While 2023 will undoubtedly see more bombastic headlines about the operating speeds of quantum computers, materials scientists will be studying, discovering, and designing the next-generation of low-cost, high-efficiency, and sustainable quantum technologies.

Source: New Materials Will Bring the Next Generation of Quantum Computers | WIRED UK

2023 could be the year of public cloud repatriation

With cloud costs and complexity higher than expected, many enterprises are making a U-turn and putting applications and data back in traditional systems.

Here’s a topic we don’t discuss as much as we should: public cloud repatriation. Many regard repatriating data and applications back to enterprise data centers from a public cloud provider as an admission that someone made a big mistake moving the workloads to the cloud in the first place.

I don’t automatically consider this a failure as much as an adjustment of hosting platforms based on current economic realities. Many cite the high cost of cloud computing as the reason for moving back to more traditional platforms. 

High cloud bills are rarely the fault of the cloud providers. They are often self-inflicted by enterprises that don’t refactor applications and data to optimize their cost-efficiencies on the new cloud platforms. Yes, the applications work as well as they did on the original platform, but you’ll pay for the inefficiencies you chose not to deal with during the migration. The cloud bills are higher than expected because lifted-and-shifted applications can’t take advantage of native capabilities such as auto-scaling, security, and storage management that allow workloads to function efficiently.

It’s easy to point out the folly of not refactoring data and applications for cloud platforms during migration. The reality is that refactoring is time-consuming and expensive, and the pandemic put many enterprises under tight deadlines to migrate to the cloud. For enterprises that did not optimize systems for migration, it doesn’t make much economic sense to refactor those workloads now. Repatriation is often a more cost-effective option for these enterprises, even considering the hassle and expense of operating your own systems in your own data center.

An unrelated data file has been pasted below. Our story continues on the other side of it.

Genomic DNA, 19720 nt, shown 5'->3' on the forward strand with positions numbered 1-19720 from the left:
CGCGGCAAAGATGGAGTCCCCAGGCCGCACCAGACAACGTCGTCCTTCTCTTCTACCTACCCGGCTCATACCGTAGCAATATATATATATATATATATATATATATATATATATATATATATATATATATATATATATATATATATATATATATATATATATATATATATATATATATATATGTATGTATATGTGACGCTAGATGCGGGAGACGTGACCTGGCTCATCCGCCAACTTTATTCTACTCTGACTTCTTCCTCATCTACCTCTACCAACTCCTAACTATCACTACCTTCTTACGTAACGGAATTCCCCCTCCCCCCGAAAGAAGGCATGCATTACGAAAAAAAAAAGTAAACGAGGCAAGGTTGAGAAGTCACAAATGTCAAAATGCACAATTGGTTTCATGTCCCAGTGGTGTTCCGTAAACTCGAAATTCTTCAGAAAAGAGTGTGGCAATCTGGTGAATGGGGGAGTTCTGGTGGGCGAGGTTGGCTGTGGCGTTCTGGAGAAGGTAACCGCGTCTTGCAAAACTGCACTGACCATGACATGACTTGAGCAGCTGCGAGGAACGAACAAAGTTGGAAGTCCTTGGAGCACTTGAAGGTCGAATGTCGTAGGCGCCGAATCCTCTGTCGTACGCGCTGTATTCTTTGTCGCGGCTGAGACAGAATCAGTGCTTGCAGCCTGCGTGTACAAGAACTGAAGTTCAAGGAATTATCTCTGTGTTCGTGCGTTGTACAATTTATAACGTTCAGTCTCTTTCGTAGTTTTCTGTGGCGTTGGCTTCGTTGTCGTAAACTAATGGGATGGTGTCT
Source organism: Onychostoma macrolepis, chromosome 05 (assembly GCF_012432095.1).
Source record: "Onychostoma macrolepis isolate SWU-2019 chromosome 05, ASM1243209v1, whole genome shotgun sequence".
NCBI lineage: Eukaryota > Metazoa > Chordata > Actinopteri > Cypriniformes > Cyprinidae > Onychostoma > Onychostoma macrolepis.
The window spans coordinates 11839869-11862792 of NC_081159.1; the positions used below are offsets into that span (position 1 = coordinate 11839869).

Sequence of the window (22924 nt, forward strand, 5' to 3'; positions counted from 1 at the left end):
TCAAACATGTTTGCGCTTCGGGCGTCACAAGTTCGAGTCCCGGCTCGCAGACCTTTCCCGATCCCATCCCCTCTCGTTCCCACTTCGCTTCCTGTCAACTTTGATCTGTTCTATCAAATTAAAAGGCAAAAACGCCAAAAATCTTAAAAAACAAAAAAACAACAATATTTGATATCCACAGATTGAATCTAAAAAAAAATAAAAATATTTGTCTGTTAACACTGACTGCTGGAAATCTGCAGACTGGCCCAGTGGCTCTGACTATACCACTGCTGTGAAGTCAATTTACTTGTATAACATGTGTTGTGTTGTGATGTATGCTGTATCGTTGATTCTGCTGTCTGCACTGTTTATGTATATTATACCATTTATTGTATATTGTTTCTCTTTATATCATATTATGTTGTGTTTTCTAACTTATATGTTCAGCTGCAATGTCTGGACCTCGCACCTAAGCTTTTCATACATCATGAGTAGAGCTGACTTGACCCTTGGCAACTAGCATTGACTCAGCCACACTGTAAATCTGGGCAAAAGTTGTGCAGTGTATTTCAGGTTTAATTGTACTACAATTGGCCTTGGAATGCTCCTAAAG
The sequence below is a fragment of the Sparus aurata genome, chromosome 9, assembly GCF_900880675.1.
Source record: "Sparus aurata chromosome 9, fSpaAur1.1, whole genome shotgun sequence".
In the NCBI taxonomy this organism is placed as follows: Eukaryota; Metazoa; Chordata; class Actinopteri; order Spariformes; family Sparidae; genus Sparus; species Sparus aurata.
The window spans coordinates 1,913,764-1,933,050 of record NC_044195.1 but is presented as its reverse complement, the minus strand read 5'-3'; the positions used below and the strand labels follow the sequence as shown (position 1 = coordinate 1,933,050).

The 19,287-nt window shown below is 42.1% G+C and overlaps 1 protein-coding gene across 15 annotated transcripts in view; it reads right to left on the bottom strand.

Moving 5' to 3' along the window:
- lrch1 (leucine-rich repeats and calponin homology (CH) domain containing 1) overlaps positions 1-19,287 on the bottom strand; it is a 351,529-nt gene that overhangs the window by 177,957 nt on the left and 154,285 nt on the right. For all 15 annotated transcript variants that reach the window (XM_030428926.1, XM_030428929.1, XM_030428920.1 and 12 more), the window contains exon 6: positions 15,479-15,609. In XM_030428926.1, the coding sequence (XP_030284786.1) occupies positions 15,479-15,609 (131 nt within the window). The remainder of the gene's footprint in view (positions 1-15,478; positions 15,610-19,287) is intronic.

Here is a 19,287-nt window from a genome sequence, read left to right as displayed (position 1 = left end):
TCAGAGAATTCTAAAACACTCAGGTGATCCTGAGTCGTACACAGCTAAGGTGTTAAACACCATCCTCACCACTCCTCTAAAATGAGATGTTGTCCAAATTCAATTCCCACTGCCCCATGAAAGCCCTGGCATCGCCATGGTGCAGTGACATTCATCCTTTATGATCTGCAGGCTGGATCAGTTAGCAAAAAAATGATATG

In a happy coincidence, the prices of hard drive storage, networking hardware, computer hardware, power supplies, and other tech gear dropped in the past 10 years while cloud computing costs remained about the same or a bit higher.

Business is business. You can’t ignore the fact that it makes economic sense to move some workloads back to a traditional data center.

It makes the most sense to repatriate workloads and data storage that typically do a lot of the same thing, such as just storing data for long periods of time without any special data processing (e.g., no advanced artificial intelligence or business intelligence). These workloads can often move back to owned hardware and show a net gain ROI. Even with the added costs to take over and internalize operations, the enterprise saves money (or a lot of money) compared to equivalent public cloud hosting.

However, don’t forget that many workloads have dependencies on specialized cloud-based services. Those workloads typically cannot be repatriated because affordable analogs are unlikely to run on traditional platforms. When advanced IT services are involved (AI, deep analytics, massive scaling, quantum computing, etc.), public clouds typically are more economical.

Many enterprises made a deliberate business decision at the time to absorb the additional costs of running lifted-and-shifted applications on public clouds. Now, based on today’s business environment and economics, many enterprises will make a simple decision to bring some workloads back into their data center.

The overall goal is to find the most optimized architecture to support your business. Sometimes it’s on a public cloud; many times, it’s not. Or not yet. I learned a long time ago not to fall blindly in love with any technology, including cloud computing.

2023 may indeed be the year we begin repatriating applications and data stores that are more cost-effective to run inside a traditional enterprise data center. This is not a criticism of cloud computing. Like any technology, cloud computing is better for some uses than for others. That “fact” will evolve and change over time, and businesses will adjust again. No shame in that. Source: 2023 could be the year of public cloud repatriation | InfoWorld